By Antonio Dileo 

A Documentary That Breaks Down and Examines the Big Daddy of All Curse Word’s Impact (and You Will Never Look at Pat Boone the Same Way Again)!

WARNING: This review contains references to the F-word. The video links contain adult language.
 

F*ck is a documentary that in some ways acknowledges the big elephant in the room. In this case, the pachyderm is the ing of all swear words (after which the film is blatantly named). Director Steve Anderson breaks down the word’s permeation throughout history and the sociocultural impression it has had. From Hollywood, your playlist, the street corner, the sports stadium, to even the solemn halls of the White House and U.S. Capitol, no place has immunity from this word is immune from. Anderson does such a fine job of showing this in the documentary. A who’s who of people from music, film, religion, politics, journalism, and academia gather to give their truthful (and sometimes hilarious) insight on this (for better or worse) impactful word, looking at both sides of its use.

Some of those who are interviewed include rapper Ice-T, Alanis Morrisette, porn legend Ron Jeremy, Bill Maher, former ABC News anchor Sam Donaldson (who says that the word is “one of those all-purpose words,” proclaiming “I’ve used the F-word in my life before, of course! I’m proud to say so.”), former presidential candidate and conservative firebrand Alan Keyes, and Judith Martin, aka Miss Manners.

Released in 2005, the film does a very good job of balancing between both those who have no qualms about using the word, those in-between, and those who feel the word—whether used as a noun, verb, or adjective—threatens the moral fiber of our society. The film opens up with footage of a 1965 propaganda film titled Perversion For Profit, which argued at that time that sexually explicit materials corrupt young viewers and readers, leading to acts of violence and “perverted” attitudes regarding sex. It then cuts away to a segment from SpongeBob SquarePants, where the already controversial animated sea critter states the word can be used as a “sentence enhancer.”

This sets off the flow of an in-depth examination of a word that, let’s face it, has been given a lot of power. The informational research and commentary from scholars and linguists help shed a lot of light on its use and the history behind it. Editor-at-Large of the Oxford English Dictionary Jesse Shiedlower states that “it is a word of Germanic origin.” However, while the F-word has been around for over hundreds of years, the actual origins of the word are unknown. Linguist Reinhold Aman says the word became taboo during the Elizabethan Period.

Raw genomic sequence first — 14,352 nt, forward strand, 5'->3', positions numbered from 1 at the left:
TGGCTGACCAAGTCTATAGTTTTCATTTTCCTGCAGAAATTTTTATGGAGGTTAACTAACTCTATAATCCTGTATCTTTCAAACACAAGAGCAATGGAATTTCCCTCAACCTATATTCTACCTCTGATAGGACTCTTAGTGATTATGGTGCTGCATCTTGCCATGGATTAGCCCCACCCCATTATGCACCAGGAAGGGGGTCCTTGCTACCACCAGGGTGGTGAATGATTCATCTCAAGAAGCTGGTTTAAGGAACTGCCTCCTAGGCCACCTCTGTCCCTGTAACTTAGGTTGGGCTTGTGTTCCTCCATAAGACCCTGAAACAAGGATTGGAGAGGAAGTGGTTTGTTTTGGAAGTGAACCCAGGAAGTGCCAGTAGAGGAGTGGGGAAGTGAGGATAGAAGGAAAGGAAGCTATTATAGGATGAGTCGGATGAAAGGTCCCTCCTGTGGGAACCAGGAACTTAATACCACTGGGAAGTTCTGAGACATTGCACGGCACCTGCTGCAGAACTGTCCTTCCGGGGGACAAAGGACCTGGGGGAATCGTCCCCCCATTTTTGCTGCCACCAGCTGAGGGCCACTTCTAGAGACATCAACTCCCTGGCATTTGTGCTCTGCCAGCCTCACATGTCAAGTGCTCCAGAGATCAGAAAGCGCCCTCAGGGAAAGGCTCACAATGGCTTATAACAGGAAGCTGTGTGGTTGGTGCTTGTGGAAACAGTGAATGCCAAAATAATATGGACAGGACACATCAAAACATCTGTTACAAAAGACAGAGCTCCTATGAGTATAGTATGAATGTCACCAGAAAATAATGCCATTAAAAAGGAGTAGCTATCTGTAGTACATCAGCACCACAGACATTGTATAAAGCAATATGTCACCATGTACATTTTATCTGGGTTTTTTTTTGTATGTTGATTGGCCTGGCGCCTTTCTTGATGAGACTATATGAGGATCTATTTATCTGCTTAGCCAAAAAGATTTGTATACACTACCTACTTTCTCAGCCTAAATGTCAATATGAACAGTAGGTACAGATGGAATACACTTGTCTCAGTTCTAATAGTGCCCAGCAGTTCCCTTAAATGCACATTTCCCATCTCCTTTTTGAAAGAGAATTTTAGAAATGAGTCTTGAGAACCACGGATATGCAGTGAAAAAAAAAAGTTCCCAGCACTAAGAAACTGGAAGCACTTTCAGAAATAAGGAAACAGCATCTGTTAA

F*ck also pulls back the veil, showing that the word crosses all socioeconomic lines and has been used everywhere, including politics and within the space program. You will hear audio footage of Apollo 16 astronaut John Young complaining of stomach issues caused by fruit eaten from his food pack. Also George W. Bush (Presidential candidate at the time), not knowing a TV camera is on, makes a gesture that is considered the F-word.

Anderson does a fine job showing how “f*ck” has tested our 1st Amendment rights throughout time and continues to generate debate on censorship. The best examples used are comedian George Carlin, who did the infamous monologue “Seven Words You Can Never Say On Television”, and Lenny Bruce, the late legendary comedian who was arrested and convicted in 1964 while performing on stage for using profanity (later posthumously pardoned by then-New York Governor George Pataki). Anderson set out to do this project to show how freedom of speech has been taken for granted. In an interview (reposted on Ironwolf blog), Anderson says:

“I think Freedom of Speech is often taken for granted. When incidents happen that seem to infringe upon it, however, you realize that it’s literally this living thing that you have to continue to fight for. There are some who want less Freedom of Speech. They want to impose more rules and restrictions. Freedom of Speech means exactly that: Freedom of Speech. I use the F-word to examine that issue.”

While the visual quality is decent (definitely not what you would find on a PBS Frontline or a History Channel documentary), the documentary does a good job combining commentaries, “man-on-the street” interviews, film and news footage, and cute cutaway animation by Academy Award-nominated animator Bill Plympton. The humorous soundtrack also helps move the film along.


If there was an award for “standout interview,” and what could be considered the most humorous, it would be awarded to legendary crooner and conservative commentator Pat Boone, known for hits like “Love Letters in the Sand.” If you want or need an alternative cuss, Pat has one for you (and Ice-T looks like he took him up on it)!


F*ck is highly insightful, informative, and humorous. It will get you thinking about whether you are pro, in-between, or con, regarding the usage of the word, about issues surrounding free speech, and the power words can be given.

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